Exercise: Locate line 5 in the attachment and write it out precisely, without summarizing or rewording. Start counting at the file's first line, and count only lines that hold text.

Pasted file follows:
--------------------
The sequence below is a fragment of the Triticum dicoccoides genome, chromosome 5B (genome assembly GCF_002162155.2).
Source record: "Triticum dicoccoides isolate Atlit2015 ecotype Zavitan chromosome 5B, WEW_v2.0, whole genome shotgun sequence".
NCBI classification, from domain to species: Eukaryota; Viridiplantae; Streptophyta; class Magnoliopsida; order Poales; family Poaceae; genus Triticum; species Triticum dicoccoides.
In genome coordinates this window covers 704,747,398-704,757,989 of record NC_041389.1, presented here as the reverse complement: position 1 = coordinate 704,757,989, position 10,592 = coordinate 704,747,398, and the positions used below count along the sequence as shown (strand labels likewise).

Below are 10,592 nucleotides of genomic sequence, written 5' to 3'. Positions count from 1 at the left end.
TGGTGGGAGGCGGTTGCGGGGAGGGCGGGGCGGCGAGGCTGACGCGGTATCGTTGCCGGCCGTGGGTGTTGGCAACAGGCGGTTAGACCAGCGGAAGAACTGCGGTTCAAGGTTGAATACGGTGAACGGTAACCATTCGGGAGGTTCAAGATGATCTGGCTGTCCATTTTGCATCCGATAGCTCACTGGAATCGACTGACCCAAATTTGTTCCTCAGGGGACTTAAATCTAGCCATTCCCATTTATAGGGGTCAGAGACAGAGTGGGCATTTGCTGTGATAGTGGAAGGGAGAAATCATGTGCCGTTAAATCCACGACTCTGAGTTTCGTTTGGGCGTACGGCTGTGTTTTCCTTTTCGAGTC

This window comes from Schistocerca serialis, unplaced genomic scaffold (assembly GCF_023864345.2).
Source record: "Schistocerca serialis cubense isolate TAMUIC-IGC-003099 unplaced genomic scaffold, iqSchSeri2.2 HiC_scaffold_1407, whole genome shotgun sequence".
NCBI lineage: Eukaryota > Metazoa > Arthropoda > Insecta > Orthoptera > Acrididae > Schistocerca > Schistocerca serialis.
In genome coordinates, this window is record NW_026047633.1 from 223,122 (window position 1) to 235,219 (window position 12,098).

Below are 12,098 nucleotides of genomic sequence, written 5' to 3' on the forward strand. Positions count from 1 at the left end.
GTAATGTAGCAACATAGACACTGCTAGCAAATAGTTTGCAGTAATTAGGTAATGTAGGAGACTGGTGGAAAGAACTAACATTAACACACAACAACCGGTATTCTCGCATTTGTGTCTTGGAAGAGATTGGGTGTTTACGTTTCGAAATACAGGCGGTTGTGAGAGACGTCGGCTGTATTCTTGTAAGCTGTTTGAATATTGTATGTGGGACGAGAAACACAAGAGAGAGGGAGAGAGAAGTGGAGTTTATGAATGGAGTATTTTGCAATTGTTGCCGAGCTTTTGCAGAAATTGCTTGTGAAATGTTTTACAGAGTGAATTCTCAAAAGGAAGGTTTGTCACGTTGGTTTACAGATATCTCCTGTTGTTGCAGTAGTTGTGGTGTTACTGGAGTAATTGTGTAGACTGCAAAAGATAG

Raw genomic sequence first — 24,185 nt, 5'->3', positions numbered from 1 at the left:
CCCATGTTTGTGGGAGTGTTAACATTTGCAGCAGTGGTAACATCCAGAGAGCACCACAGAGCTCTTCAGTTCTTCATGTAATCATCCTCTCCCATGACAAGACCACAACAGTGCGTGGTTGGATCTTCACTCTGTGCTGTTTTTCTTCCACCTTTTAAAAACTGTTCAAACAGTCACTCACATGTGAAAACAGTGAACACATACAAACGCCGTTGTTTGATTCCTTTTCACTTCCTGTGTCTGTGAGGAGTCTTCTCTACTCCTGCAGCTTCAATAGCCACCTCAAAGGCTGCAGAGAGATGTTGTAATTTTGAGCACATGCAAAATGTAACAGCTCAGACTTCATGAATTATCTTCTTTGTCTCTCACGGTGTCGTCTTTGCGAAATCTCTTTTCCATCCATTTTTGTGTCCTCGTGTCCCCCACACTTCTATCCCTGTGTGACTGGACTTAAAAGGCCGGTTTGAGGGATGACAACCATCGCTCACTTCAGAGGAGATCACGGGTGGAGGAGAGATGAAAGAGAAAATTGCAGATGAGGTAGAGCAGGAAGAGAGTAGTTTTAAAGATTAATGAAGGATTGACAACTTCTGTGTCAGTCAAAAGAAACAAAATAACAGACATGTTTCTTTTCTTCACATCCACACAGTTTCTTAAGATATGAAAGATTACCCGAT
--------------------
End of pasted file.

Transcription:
Below are 10,592 nucleotides of genomic sequence, written 5' to 3'. Positions count from 1 at the left end.